Military supplies have escalated from shoulder-fired missiles to long-range weapons such as 155-millimetre howitzers and armoured vehicles. Javelin anti-tank missiles cost US$178,000 each.

Supplying Ukraine has revealed many European countries’ meagre holdings of modern equipment. Many have provided weapons no longer in frontline use, and some was unusable.

Even the US will need to restart or expand its own production lines, particularly for its low-stock and older items. This a major issue, as the US has donated roughly a third of its Javelin stock (around 7,000 Javelins). Current production rates are low and it will take years to replenish stocks.

While Western militaries don’t have troops in Ukraine, they’re supporting Ukrainian forces including by providing intelligence, which adds the higher cost of effort by surveillance aircraft.

It’s clear that Putin didn’t feel deterred by NATO’s military power. That failure of deterrence is, in part, a consequence of many NATO states enjoying a post–Cold War peace dividend. That, along with an unwillingness to take Russian revisionism at face value and an overreliance on American taxpayers to foot the security bill, was behind past low military spending. Many NATO members pledged in 2006 to commit 2% of GDP to military spending but have fallen short. NATO reaffirmed the 2% benchmark in 2014 after Russia annexed the Crimea, but only three members met it.

Russia’s invasion of Ukraine prompted many NATO countries to pledge substantial increases to their military spending.

Japan is also likely to increase its defence budget, a trajectory that pre-dates the invasion of Ukraine but has no doubt been reinforced by it.

The disruption to trade caused by the fighting, sanctions and Russia’s blockade of Ukraine’s Black Sea export lanes continues to generate extensive flow-on costs around the globe. World Bank data from April indicates that Thailand, Vietnam and low-income countries have experienced some of the sharpest declines due to their reliance on imported energy for key sectors, while major net exporters of crops or energy, such as Nigeria, have experienced export surges.

The Russian occupation of Ukrainian ports and blockade of Ukraine’s shipping are having a dramatic impact on global food prices. Surges are primarily a response to the gap left by reduced Russian and Ukrainian exports, which previously accounted for nearly 25% of global wheat exports and 15% of corn and fertiliser exports. Wheat prices have jumped by 40%. Many countries have sought to secure their own food supplies. India, for example, banned wheat exports in mid-May, citing concerns over heatwaves reducing stock and the war in Ukraine raising domestic prices.

The war and resultant policies have potentially created conditions for significant political and social instability. Higher prices are predominantly affecting food importers such as Somalia, which bought 90% of its wheat from Ukraine and Russia.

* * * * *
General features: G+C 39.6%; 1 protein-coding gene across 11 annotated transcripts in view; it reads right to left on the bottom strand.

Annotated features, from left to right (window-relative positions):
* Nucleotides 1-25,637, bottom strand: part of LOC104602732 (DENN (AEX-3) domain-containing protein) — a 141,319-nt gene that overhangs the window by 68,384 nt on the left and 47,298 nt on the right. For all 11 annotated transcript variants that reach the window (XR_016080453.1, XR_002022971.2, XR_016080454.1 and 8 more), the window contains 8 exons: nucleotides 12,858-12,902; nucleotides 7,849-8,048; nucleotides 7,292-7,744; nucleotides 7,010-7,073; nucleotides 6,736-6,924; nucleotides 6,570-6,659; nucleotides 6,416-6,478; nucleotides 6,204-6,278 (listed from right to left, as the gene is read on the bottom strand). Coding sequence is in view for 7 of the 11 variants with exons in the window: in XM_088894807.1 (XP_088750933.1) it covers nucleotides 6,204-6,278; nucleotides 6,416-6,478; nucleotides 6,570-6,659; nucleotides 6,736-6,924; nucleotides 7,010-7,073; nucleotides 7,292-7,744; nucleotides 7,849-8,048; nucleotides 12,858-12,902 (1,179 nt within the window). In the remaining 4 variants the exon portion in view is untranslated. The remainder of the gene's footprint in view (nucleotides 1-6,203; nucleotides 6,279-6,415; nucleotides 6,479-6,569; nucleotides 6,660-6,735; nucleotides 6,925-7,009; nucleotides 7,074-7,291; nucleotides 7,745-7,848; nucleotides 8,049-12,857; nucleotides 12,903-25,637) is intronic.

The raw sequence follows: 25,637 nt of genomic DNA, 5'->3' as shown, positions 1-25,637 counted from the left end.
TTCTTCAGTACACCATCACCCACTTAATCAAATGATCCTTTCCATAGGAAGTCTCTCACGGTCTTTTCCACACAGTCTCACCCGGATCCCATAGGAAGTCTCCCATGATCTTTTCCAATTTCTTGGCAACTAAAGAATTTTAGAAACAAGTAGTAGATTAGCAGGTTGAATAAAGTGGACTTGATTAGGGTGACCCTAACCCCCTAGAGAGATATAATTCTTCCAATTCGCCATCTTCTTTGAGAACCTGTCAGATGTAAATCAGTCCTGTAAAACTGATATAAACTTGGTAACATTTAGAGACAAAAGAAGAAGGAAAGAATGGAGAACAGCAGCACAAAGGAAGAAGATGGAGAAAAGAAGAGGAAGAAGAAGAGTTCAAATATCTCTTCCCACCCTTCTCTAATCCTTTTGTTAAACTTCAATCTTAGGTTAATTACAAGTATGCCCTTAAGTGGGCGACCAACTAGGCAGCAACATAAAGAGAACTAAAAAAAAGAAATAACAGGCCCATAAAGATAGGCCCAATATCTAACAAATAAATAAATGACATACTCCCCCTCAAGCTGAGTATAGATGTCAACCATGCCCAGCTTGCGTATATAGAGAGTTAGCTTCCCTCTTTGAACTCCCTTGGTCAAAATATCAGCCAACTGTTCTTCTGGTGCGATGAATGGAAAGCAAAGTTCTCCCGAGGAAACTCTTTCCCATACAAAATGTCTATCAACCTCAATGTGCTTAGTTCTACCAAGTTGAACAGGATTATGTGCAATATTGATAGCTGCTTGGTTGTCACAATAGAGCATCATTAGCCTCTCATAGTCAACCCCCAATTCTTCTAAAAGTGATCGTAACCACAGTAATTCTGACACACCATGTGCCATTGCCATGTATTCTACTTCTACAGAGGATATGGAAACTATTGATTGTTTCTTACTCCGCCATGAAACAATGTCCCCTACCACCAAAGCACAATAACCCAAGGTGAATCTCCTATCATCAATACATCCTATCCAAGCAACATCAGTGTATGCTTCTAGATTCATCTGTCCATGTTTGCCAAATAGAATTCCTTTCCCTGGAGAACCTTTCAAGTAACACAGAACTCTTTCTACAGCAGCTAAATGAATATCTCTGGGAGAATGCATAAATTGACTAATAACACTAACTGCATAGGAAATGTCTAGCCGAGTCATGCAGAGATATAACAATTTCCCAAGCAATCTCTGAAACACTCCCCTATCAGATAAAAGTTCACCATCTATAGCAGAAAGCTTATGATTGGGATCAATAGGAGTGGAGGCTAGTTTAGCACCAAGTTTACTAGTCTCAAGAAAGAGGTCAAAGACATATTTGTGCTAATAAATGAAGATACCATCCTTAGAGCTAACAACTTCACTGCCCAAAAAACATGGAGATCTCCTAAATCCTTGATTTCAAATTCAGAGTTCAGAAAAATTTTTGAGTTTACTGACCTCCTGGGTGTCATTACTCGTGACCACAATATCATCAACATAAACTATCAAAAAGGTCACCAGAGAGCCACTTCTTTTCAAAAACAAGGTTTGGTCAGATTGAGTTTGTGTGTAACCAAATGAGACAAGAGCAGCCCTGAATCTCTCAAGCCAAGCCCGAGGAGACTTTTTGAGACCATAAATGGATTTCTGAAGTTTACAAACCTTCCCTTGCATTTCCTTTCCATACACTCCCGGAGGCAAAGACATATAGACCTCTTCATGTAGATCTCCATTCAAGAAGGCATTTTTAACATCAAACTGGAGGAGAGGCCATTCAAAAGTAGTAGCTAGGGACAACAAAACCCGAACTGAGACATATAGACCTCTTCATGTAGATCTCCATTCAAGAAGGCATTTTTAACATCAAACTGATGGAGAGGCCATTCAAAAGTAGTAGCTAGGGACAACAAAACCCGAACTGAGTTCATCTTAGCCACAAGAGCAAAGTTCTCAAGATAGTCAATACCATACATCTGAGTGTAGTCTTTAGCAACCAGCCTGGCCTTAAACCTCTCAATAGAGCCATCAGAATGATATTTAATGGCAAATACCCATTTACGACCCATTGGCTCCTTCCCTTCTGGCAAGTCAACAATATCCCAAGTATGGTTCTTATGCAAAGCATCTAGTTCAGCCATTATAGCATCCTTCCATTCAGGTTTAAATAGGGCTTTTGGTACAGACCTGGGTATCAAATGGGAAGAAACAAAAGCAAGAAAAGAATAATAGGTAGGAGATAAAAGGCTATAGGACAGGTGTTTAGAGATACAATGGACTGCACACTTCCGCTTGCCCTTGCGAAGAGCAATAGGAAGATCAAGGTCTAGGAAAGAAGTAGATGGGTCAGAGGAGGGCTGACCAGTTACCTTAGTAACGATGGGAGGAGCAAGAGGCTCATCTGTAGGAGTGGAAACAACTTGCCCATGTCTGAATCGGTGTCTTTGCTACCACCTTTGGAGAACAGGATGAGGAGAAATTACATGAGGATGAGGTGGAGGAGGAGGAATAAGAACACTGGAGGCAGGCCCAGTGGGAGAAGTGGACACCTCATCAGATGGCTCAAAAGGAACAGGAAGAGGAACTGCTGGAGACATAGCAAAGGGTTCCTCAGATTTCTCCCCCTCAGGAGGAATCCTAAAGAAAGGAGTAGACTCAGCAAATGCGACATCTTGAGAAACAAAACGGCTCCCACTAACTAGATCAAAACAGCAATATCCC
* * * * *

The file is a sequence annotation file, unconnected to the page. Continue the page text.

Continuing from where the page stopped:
The price increases have driven the global food crisis to famine levels. Before the Ukraine conflict, many low-income nations were already at risk of famine due to war, extreme weather conditions in Africa, high livestock prices, increased food demand after Covid-19 and global supply-chain disruptions. Just prior to the war, the UN estimated that more than 140 million people were suffering from acute hunger and urgently required food assistance.

The disruption to the interconnected global economy is also affecting prices for raw materials and metals. Russia is a large exporter of aluminium, iron, steel, copper and nickel. While some can be sourced elsewhere, the war is likely to result in substantial cost increases and interruptions.

The war’s impact on production and sanctions against Russian crude oil, petroleum products and gas have generated a massive increase in energy prices. Europe has been hit hardest since it relied on Russia for 35% of its natural gas, 20% of its crude oil and 40% of its coal, but developing economies have also been hit hard.

In Australia, the average retail petrol price reached 182.4 cents per litre in late February, the highest inflation-adjusted price since 2014. Average prices in Australia’s five largest cities reached nearly 215 cents per litre in mid-March.

As a large energy and food exporter, Australia can help fill the gaps in Ukrainian and Russian production and will enjoy higher commodity prices. Australian government forecasters expect commodity exports to rise to $424.9 billion for the fiscal year to 30 June, up a third from earnings in 2020–21. That growth is likely to be driven by higher iron ore prices, which increased from projections of US$118 a tonne to US$160 in 2022. Forecasters also project that earnings from liquefied natural gas exports will almost double from $32 billion in 2020–21 to over $70 billion in 2021–22, while the average price of coking coal is expected to increase from US$123 a tonne in 2020–21 to US$348 in 2021–22.